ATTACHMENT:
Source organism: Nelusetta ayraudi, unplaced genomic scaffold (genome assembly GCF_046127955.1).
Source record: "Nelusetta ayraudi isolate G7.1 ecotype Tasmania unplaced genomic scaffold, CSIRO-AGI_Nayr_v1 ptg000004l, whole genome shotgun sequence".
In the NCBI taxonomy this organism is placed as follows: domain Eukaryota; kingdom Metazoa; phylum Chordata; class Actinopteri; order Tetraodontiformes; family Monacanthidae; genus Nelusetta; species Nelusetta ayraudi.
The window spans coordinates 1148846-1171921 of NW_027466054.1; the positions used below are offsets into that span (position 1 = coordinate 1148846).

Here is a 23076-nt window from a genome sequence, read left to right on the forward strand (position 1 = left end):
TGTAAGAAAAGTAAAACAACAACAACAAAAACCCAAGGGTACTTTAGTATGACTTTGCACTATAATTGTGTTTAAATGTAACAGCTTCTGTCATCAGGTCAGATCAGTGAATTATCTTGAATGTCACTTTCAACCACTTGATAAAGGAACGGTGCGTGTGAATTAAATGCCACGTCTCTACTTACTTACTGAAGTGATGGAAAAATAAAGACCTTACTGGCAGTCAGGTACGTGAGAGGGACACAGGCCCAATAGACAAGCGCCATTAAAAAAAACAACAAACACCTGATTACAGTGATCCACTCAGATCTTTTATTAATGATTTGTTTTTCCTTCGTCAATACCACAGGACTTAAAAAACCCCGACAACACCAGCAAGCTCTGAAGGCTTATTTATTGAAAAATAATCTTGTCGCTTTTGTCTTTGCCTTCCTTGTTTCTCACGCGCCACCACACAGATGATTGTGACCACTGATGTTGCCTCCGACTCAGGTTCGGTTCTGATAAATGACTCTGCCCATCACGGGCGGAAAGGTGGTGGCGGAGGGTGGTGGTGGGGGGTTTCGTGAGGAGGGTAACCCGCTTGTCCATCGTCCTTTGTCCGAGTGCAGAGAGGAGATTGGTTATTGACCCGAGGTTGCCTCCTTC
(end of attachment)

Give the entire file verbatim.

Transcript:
Source organism: Nelusetta ayraudi, unplaced genomic scaffold (genome assembly GCF_046127955.1).
Source record: "Nelusetta ayraudi isolate G7.1 ecotype Tasmania unplaced genomic scaffold, CSIRO-AGI_Nayr_v1 ptg000004l, whole genome shotgun sequence".
In the NCBI taxonomy this organism is placed as follows: domain Eukaryota; kingdom Metazoa; phylum Chordata; class Actinopteri; order Tetraodontiformes; family Monacanthidae; genus Nelusetta; species Nelusetta ayraudi.
The window spans coordinates 1148846-1171921 of NW_027466054.1; the positions used below are offsets into that span (position 1 = coordinate 1148846).

Here is a 23076-nt window from a genome sequence, read left to right on the forward strand (position 1 = left end):
TGTAAGAAAAGTAAAACAACAACAACAAAAACCCAAGGGTACTTTAGTATGACTTTGCACTATAATTGTGTTTAAATGTAACAGCTTCTGTCATCAGGTCAGATCAGTGAATTATCTTGAATGTCACTTTCAACCACTTGATAAAGGAACGGTGCGTGTGAATTAAATGCCACGTCTCTACTTACTTACTGAAGTGATGGAAAAATAAAGACCTTACTGGCAGTCAGGTACGTGAGAGGGACACAGGCCCAATAGACAAGCGCCATTAAAAAAAACAACAAACACCTGATTACAGTGATCCACTCAGATCTTTTATTAATGATTTGTTTTTCCTTCGTCAATACCACAGGACTTAAAAAACCCCGACAACACCAGCAAGCTCTGAAGGCTTATTTATTGAAAAATAATCTTGTCGCTTTTGTCTTTGCCTTCCTTGTTTCTCACGCGCCACCACACAGATGATTGTGACCACTGATGTTGCCTCCGACTCAGGTTCGGTTCTGATAAATGACTCTGCCCATCACGGGCGGAAAGGTGGTGGCGGAGGGTGGTGGTGGGGGGTTTCGTGAGGAGGGTAACCCGCTTGTCCATCGTCCTTTGTCCGAGTGCAGAGAGGAGATTGGTTATTGACCCGAGGTTGCCTCCTTC